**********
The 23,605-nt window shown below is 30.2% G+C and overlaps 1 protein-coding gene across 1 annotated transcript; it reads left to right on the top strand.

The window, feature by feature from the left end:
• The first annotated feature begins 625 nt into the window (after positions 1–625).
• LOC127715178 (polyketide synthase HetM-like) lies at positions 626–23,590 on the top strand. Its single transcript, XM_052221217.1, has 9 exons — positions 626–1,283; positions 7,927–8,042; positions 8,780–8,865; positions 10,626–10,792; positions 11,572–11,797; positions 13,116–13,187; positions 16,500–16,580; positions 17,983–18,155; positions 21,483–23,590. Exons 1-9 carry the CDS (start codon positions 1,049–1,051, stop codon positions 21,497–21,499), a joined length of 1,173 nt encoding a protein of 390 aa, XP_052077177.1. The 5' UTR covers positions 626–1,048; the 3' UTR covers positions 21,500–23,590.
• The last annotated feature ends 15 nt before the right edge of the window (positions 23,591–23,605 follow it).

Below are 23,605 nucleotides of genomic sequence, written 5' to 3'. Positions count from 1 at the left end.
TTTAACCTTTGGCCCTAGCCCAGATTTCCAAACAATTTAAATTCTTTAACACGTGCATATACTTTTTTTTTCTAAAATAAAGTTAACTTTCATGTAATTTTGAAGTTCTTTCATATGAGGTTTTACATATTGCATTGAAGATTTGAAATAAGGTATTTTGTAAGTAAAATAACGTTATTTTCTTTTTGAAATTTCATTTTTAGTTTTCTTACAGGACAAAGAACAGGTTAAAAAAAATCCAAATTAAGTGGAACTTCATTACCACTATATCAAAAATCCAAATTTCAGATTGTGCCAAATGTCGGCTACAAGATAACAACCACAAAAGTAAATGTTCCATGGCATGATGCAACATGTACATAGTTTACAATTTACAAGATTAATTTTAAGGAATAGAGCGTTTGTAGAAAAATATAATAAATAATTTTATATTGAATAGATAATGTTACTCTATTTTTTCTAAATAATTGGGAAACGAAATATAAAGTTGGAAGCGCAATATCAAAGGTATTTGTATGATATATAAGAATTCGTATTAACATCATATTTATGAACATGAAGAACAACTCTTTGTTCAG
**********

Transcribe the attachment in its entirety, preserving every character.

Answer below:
The 23,605-nt window shown below is 30.2% G+C and overlaps 1 protein-coding gene across 1 annotated transcript; it reads left to right on the top strand.

The window, feature by feature from the left end:
• The first annotated feature begins 625 nt into the window (after positions 1–625).
• LOC127715178 (polyketide synthase HetM-like) lies at positions 626–23,590 on the top strand. Its single transcript, XM_052221217.1, has 9 exons — positions 626–1,283; positions 7,927–8,042; positions 8,780–8,865; positions 10,626–10,792; positions 11,572–11,797; positions 13,116–13,187; positions 16,500–16,580; positions 17,983–18,155; positions 21,483–23,590. Exons 1-9 carry the CDS (start codon positions 1,049–1,051, stop codon positions 21,497–21,499), a joined length of 1,173 nt encoding a protein of 390 aa, XP_052077177.1. The 5' UTR covers positions 626–1,048; the 3' UTR covers positions 21,500–23,590.
• The last annotated feature ends 15 nt before the right edge of the window (positions 23,591–23,605 follow it).

Below are 23,605 nucleotides of genomic sequence, written 5' to 3'. Positions count from 1 at the left end.
TTTAACCTTTGGCCCTAGCCCAGATTTCCAAACAATTTAAATTCTTTAACACGTGCATATACTTTTTTTTTCTAAAATAAAGTTAACTTTCATGTAATTTTGAAGTTCTTTCATATGAGGTTTTACATATTGCATTGAAGATTTGAAATAAGGTATTTTGTAAGTAAAATAACGTTATTTTCTTTTTGAAATTTCATTTTTAGTTTTCTTACAGGACAAAGAACAGGTTAAAAAAAATCCAAATTAAGTGGAACTTCATTACCACTATATCAAAAATCCAAATTTCAGATTGTGCCAAATGTCGGCTACAAGATAACAACCACAAAAGTAAATGTTCCATGGCATGATGCAACATGTACATAGTTTACAATTTACAAGATTAATTTTAAGGAATAGAGCGTTTGTAGAAAAATATAATAAATAATTTTATATTGAATAGATAATGTTACTCTATTTTTTCTAAATAATTGGGAAACGAAATATAAAGTTGGAAGCGCAATATCAAAGGTATTTGTATGATATATAAGAATTCGTATTAACATCATATTTATGAACATGAAGAACAACTCTTTGTTCAG